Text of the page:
Mark Lyon

eDiscovery Attorney

Archive / 2013

November 25, 2013

Microsoft Urges eDiscovery Rules Changes

Today, Microsoft posted an article about eDiscovery that shed some light on their internal preservation and review burden. “In FY 2010, Microsoft had to preserve about 39 terabytes in total to comply with obligations. By the end of FY 2013, that number grew to more than 261 terabytes.” They also note that the company has …

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November 20, 2013

Asking Questions During Training

This morning, Above The Law posted seven tips for new contract attorneys. Take a moment to look over their list and explanations; generally, it contains some good advice. Their second tip, “Don’t ask hypothetical questions”, is particularly wise. Use the question time after a training to clarify any confusing or conflicting information provided in training. …

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November 19, 2013

Quitting a Doc Review Project Early

Project schedules are always unpredictable. Populations and deadlines change, team members move faster or slower than expected, the database takes a nose dive on the Thursday before a production deadline or (my personal favorite) the day before you’re done, someone “finds” a population of data roughly the same size as what you just finished. When …

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November 18, 2013

Why Can’t I Use My Cell Phone During Doc Review?

New reviewers often express frustration about the number of rules involved in document review. Review attorneys are generally quite intelligent and hardworking people – being told what to wear or what to do seems, for many, insulting. Rules are necessary, though, because not everyone conducts themselves in a way that respects everyone working around them. …

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November 7, 2013

Internet Archive Scanning Center Fire – Donations Needed

The internet provides an amazing ability for immediate change. As new information is available, sites can be updated, documents republished and content refreshed to reflect new information. I first encountered the Internet Archive when I needed to be able to demonstrate what had been removed from a website. Fortunately, the Wayback Machine was ready and …

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July 24, 2013

The Importance of Affirmative Tags

Designing an effective, intuitive coding layout is not always as easy as it seems. Often, the choices made in coding selections will color the ultimate work product, so much care and attention goes into crafting specific issue codes and responsiveness instructions that distill various requests into easily understood components. That list will then circulate through …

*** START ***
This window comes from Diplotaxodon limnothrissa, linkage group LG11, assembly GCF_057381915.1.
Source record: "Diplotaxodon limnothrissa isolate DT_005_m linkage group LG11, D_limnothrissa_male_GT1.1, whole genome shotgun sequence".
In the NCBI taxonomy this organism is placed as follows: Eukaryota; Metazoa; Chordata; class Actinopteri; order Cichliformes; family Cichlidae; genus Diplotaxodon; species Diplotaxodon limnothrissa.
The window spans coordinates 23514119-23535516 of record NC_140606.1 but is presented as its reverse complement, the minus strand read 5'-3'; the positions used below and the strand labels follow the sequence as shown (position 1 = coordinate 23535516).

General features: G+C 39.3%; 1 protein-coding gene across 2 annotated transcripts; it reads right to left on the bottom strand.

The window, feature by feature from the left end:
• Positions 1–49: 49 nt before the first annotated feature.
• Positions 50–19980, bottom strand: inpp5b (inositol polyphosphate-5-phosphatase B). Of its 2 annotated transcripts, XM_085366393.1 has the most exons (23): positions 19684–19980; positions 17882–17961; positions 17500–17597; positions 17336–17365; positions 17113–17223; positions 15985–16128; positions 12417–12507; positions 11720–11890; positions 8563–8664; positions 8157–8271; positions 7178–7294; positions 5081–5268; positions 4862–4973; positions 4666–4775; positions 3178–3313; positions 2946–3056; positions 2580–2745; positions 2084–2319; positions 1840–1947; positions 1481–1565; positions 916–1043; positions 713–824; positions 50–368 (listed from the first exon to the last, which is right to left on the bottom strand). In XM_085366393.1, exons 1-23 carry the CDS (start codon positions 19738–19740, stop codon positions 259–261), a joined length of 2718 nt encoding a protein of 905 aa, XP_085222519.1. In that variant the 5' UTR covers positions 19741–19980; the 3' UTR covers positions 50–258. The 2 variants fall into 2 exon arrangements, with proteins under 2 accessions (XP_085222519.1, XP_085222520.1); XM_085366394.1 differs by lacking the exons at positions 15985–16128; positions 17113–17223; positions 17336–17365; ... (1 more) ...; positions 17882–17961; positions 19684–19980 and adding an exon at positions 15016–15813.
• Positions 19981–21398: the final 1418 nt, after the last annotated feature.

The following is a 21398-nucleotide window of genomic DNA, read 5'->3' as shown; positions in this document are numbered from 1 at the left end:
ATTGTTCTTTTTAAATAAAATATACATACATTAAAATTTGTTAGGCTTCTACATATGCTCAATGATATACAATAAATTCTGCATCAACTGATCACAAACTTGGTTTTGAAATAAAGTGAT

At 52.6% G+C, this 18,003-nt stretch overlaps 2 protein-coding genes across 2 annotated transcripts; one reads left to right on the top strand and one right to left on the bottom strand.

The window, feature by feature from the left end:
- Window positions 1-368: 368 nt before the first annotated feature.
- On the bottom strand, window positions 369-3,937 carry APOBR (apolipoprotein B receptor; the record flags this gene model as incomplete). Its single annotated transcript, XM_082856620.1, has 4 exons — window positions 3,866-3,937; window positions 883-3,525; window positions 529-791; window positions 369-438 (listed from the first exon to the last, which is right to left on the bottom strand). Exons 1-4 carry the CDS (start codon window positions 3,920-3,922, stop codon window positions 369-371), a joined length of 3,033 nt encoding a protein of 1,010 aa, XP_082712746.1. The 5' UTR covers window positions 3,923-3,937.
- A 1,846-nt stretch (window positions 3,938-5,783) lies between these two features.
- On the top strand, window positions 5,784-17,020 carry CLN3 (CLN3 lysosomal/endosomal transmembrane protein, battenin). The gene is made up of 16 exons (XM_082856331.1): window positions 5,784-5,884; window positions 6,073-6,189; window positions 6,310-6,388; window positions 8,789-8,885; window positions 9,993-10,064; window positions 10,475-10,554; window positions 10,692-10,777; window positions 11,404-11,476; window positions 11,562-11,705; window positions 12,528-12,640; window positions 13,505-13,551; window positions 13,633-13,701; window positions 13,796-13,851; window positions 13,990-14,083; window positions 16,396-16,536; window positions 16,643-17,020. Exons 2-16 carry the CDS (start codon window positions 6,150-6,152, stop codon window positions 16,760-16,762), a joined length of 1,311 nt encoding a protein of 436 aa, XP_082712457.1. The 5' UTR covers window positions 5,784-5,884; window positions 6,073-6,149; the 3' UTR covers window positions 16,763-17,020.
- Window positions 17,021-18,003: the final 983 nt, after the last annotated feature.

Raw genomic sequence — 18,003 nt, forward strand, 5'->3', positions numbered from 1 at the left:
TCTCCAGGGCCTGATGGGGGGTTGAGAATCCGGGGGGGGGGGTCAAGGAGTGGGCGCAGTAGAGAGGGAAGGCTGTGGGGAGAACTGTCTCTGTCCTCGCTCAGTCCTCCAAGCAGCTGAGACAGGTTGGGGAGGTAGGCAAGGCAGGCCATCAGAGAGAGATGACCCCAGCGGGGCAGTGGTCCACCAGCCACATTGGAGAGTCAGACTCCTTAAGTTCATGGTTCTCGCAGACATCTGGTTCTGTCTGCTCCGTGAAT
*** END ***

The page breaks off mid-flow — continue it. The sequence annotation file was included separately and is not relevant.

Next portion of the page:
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July 22, 2013

Django for Reporting

Generating reports and logging data is a common but necessary task for all project managers. When dealing with eDiscovery, the task can quickly grow out of hand. Populations, progress, errors, deadlines, billing and all sorts of other information must be easily accessible to those managing the matter. Without the right data, you can’t work efficiently. …

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June 26, 2013

Criminal and Governmental eDiscovery

Justin Murphy of Crowell & Moring in D.C. recently published an article on dealing with electronically stored information (ESI) for criminal defendants, prosecutors and defense attorneys. He notes, as have many working to produce information to the government, that some of the protections against discovery abuses found in the civil context have not yet developed …

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June 15, 2013

Please Google, Let Me Pay

As everyone knows, Google Reader will soon be no more. I’ve tried many replacements but have found none which don’t require annoying compromises. I don’t want just a mobile app. I don’t want a special plugin. I want to be able to move through all my feeds on the keyboard, instead of just the items …

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May 28, 2013

Law Ratchet’s Content Racket

Scott Greenfield over at the incredible blog Simple Justice recently noticed that his site’s RSS feed was being republished on the new Law Ratchet website. The site seems to be a curated collection of legal blogs republished in such a manner as to appear to be content from the website itself (instead of operating as …

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